Trade talks between the United States and Japan resumed Monday with Clinton administration officials sounding hopeful despite the absence of evidence the Japanese will lower barriers to auto imports.
The administration is absolutely committed to breaking down barriers in Japan that deny access to competitive foreign autos and auto parts, said a U.S. official who requested anonymity.
The official said he is optimistic even though preliminary talks last week between low-level negotiators produced no real progress.
The talks resumed Monday at a higher level, led by deputy trade representatives.
Meanwhile, there is heightened concern over the sinking U.S. dollar against the Japanese yen. The dollar fell again Monday in New York and Tokyo despite plans announced in Tokyo last week to halt its slide.
The Clinton administration disclosed last week it has decided to wage an all-out assault on Japan’s auto industry, the heart of its industrial might, to broaden opportunities for U.S. manufacturers.
Officials said the administration is drawing up a target list of more than $1 billion in Japanese imports that could be subject to punitive tariffs of 100 percent if the countries fail to reach an agreement.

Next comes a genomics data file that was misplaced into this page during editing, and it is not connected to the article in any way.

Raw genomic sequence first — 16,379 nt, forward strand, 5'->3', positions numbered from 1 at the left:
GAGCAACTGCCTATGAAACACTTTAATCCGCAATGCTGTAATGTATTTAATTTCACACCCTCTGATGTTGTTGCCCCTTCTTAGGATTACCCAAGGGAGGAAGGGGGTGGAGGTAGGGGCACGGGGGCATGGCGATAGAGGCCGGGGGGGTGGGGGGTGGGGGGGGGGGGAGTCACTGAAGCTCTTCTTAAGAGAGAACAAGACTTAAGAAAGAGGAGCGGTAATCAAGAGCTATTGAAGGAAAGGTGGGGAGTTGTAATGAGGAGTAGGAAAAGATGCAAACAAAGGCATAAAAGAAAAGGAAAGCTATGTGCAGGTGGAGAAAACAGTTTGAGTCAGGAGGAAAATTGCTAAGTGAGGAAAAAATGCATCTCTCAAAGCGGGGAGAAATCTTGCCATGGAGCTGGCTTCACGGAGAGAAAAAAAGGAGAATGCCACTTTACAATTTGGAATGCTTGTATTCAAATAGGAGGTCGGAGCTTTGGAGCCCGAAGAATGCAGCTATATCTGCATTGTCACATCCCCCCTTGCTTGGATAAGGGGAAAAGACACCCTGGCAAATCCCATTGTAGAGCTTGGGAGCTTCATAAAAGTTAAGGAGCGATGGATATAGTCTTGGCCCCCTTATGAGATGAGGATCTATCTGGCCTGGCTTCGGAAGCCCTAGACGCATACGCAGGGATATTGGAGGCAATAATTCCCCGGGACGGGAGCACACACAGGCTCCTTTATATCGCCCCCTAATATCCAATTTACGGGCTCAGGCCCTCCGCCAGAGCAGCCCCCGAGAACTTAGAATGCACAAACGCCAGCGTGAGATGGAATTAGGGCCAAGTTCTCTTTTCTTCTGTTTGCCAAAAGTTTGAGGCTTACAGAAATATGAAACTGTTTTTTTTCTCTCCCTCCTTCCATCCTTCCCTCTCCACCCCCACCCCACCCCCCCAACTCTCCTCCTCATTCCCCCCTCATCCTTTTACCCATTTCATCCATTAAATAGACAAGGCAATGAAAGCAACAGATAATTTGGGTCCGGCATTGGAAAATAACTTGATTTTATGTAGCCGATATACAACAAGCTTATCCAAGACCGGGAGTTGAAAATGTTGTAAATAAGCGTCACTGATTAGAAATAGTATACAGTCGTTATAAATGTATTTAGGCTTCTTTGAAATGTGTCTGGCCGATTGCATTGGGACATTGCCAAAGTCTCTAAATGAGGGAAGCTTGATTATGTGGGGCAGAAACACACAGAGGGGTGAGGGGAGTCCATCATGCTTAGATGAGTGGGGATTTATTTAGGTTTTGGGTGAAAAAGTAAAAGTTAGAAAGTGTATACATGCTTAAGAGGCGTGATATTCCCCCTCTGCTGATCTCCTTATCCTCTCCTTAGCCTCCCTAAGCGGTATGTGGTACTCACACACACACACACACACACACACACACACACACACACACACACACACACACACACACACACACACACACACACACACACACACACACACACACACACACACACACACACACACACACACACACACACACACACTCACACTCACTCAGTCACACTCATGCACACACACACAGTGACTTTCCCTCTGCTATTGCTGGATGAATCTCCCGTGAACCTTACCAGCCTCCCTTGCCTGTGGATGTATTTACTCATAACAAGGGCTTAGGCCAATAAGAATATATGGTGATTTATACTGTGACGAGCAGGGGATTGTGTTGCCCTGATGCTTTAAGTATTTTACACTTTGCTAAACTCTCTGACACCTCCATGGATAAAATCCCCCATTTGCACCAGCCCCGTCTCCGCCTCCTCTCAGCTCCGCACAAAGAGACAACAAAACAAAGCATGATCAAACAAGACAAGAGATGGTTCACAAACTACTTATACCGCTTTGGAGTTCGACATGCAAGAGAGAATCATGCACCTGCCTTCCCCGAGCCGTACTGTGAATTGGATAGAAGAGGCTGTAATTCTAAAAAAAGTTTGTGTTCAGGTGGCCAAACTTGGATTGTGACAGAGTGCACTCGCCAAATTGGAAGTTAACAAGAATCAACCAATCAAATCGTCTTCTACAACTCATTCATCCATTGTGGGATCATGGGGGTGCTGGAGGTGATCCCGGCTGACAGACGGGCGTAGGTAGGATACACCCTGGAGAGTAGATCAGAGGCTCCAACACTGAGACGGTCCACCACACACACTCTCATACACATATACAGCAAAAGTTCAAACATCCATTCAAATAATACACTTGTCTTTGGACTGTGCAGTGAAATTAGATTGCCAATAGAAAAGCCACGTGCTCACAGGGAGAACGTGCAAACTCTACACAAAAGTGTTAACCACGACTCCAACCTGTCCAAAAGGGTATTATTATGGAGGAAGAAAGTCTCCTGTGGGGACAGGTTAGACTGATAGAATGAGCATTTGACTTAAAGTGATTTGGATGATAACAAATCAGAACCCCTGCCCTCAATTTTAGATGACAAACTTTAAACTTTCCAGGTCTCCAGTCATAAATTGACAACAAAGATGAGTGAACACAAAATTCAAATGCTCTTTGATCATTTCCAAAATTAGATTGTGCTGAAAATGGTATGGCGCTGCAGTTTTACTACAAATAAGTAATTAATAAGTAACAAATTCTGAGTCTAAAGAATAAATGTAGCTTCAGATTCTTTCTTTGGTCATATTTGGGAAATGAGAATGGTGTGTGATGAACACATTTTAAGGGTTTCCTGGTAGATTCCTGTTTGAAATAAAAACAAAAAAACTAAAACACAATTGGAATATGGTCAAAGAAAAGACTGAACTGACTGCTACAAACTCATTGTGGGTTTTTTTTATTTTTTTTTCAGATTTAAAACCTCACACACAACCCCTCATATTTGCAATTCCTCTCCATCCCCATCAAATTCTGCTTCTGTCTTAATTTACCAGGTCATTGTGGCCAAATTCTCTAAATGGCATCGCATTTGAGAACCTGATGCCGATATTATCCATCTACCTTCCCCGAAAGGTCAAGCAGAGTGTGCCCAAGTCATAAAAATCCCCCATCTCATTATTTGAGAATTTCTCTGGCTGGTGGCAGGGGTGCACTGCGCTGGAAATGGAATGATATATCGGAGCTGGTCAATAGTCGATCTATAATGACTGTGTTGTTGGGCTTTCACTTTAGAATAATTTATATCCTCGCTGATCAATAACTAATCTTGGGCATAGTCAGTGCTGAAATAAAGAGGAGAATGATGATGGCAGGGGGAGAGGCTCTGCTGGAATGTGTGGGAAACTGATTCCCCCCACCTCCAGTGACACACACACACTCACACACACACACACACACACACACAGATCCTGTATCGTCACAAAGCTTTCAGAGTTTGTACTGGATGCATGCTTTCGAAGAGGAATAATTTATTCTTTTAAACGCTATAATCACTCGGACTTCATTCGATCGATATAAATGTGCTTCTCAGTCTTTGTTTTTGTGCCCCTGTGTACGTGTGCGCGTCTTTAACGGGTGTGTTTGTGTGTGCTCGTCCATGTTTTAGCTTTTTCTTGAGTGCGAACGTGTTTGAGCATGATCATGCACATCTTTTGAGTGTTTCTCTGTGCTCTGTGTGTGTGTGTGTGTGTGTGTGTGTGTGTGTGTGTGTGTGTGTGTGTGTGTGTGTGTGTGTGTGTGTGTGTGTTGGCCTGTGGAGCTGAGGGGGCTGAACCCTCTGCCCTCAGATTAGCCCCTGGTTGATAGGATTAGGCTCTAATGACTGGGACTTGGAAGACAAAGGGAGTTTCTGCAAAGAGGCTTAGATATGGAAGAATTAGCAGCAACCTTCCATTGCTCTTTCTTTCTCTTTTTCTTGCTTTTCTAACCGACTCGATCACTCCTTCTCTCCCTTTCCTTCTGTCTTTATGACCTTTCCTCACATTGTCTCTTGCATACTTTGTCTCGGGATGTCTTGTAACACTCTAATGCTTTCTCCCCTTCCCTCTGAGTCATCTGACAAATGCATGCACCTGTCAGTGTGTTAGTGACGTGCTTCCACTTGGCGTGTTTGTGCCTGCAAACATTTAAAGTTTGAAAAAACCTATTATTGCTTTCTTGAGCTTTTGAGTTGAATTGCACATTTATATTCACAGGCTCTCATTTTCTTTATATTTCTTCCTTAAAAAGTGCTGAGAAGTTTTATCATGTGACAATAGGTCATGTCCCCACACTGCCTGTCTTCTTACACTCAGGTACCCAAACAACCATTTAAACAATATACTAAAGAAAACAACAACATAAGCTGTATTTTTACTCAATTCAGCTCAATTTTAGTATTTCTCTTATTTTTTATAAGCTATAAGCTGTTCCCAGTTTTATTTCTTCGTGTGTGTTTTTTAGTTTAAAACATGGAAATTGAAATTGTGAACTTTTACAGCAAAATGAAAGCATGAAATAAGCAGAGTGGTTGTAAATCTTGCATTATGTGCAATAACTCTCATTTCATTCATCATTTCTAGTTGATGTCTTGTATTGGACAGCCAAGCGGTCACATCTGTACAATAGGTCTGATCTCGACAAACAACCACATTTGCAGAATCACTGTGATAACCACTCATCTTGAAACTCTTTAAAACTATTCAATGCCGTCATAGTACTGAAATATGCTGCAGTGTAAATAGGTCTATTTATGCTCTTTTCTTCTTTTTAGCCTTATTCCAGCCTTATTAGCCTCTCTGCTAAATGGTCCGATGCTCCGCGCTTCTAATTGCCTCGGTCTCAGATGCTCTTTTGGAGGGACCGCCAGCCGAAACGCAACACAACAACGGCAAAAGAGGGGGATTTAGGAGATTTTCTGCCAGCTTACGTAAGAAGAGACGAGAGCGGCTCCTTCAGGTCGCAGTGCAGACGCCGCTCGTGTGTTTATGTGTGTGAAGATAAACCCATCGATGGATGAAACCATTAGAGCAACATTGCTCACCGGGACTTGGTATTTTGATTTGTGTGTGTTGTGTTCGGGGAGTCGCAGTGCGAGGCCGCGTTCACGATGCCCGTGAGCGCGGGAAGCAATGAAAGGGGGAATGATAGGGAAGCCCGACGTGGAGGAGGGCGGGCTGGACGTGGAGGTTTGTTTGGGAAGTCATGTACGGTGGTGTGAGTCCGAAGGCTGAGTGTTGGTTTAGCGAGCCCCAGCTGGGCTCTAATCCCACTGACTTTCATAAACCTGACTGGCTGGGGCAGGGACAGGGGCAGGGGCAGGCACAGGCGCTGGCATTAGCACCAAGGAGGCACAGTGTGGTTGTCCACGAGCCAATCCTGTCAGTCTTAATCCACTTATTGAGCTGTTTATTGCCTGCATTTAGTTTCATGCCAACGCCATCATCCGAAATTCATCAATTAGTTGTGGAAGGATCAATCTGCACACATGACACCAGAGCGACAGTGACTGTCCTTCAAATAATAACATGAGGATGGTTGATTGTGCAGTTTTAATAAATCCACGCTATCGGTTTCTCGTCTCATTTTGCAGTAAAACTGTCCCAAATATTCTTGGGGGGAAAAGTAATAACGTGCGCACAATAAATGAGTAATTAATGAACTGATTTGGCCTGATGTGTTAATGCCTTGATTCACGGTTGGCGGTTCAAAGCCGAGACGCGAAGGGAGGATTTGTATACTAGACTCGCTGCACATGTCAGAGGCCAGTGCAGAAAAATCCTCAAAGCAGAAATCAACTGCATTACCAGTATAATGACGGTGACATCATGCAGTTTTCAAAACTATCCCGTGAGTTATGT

But U.S. officials sounded conciliatory at a news briefing prior to the new round of negotiations.
One official, speaking on condition of anonymity, said it is premature to talk about sanctions, since President Clinton has said he is prepared to take the steps necessary to get a market-opening agreement.
Japan’s market for autos and auto parts accounted for more than 60 percent of last year’s record $66 billion U.S. trade deficit with Japan. Japanese automakers have been successful in protecting their home market from car makers in the United States and elsewhere.